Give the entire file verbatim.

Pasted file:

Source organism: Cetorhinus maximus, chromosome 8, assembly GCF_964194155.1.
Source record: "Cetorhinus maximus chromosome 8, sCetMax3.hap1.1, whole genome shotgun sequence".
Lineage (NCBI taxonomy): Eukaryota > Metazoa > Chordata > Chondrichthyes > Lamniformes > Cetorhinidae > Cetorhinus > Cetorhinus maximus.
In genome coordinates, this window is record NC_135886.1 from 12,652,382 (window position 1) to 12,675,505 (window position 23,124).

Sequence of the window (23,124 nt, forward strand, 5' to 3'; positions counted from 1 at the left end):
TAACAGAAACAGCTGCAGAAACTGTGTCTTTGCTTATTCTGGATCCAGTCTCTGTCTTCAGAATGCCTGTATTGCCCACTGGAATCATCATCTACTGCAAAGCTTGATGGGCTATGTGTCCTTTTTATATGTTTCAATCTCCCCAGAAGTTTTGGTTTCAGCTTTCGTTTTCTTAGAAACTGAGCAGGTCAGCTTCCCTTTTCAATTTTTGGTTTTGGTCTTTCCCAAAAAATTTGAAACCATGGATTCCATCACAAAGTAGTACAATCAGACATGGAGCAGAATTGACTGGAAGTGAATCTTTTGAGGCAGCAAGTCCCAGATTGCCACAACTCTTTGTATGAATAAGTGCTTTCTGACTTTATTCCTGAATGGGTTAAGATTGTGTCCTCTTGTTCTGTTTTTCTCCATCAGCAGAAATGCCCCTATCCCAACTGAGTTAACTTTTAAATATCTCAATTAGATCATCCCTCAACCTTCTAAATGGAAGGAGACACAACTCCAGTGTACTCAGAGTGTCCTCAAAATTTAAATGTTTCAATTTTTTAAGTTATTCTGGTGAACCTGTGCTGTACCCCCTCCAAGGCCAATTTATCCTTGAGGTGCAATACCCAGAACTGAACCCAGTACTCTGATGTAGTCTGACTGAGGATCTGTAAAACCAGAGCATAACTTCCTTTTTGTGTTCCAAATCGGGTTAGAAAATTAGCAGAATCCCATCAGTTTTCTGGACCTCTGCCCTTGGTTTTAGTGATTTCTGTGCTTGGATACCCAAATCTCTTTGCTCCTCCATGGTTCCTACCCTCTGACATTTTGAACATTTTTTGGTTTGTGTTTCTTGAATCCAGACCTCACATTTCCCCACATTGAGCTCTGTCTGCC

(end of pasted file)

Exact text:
Source organism: Cetorhinus maximus, chromosome 8, assembly GCF_964194155.1.
Source record: "Cetorhinus maximus chromosome 8, sCetMax3.hap1.1, whole genome shotgun sequence".
Lineage (NCBI taxonomy): Eukaryota > Metazoa > Chordata > Chondrichthyes > Lamniformes > Cetorhinidae > Cetorhinus > Cetorhinus maximus.
In genome coordinates, this window is record NC_135886.1 from 12,652,382 (window position 1) to 12,675,505 (window position 23,124).

Sequence of the window (23,124 nt, forward strand, 5' to 3'; positions counted from 1 at the left end):
TAACAGAAACAGCTGCAGAAACTGTGTCTTTGCTTATTCTGGATCCAGTCTCTGTCTTCAGAATGCCTGTATTGCCCACTGGAATCATCATCTACTGCAAAGCTTGATGGGCTATGTGTCCTTTTTATATGTTTCAATCTCCCCAGAAGTTTTGGTTTCAGCTTTCGTTTTCTTAGAAACTGAGCAGGTCAGCTTCCCTTTTCAATTTTTGGTTTTGGTCTTTCCCAAAAAATTTGAAACCATGGATTCCATCACAAAGTAGTACAATCAGACATGGAGCAGAATTGACTGGAAGTGAATCTTTTGAGGCAGCAAGTCCCAGATTGCCACAACTCTTTGTATGAATAAGTGCTTTCTGACTTTATTCCTGAATGGGTTAAGATTGTGTCCTCTTGTTCTGTTTTTCTCCATCAGCAGAAATGCCCCTATCCCAACTGAGTTAACTTTTAAATATCTCAATTAGATCATCCCTCAACCTTCTAAATGGAAGGAGACACAACTCCAGTGTACTCAGAGTGTCCTCAAAATTTAAATGTTTCAATTTTTTAAGTTATTCTGGTGAACCTGTGCTGTACCCCCTCCAAGGCCAATTTATCCTTGAGGTGCAATACCCAGAACTGAACCCAGTACTCTGATGTAGTCTGACTGAGGATCTGTAAAACCAGAGCATAACTTCCTTTTTGTGTTCCAAATCGGGTTAGAAAATTAGCAGAATCCCATCAGTTTTCTGGACCTCTGCCCTTGGTTTTAGTGATTTCTGTGCTTGGATACCCAAATCTCTTTGCTCCTCCATGGTTCCTACCCTCTGACATTTTGAACATTTTTTGGTTTGTGTTTCTTGAATCCAGACCTCACATTTCCCCACATTGAGCTCTGTCTGCC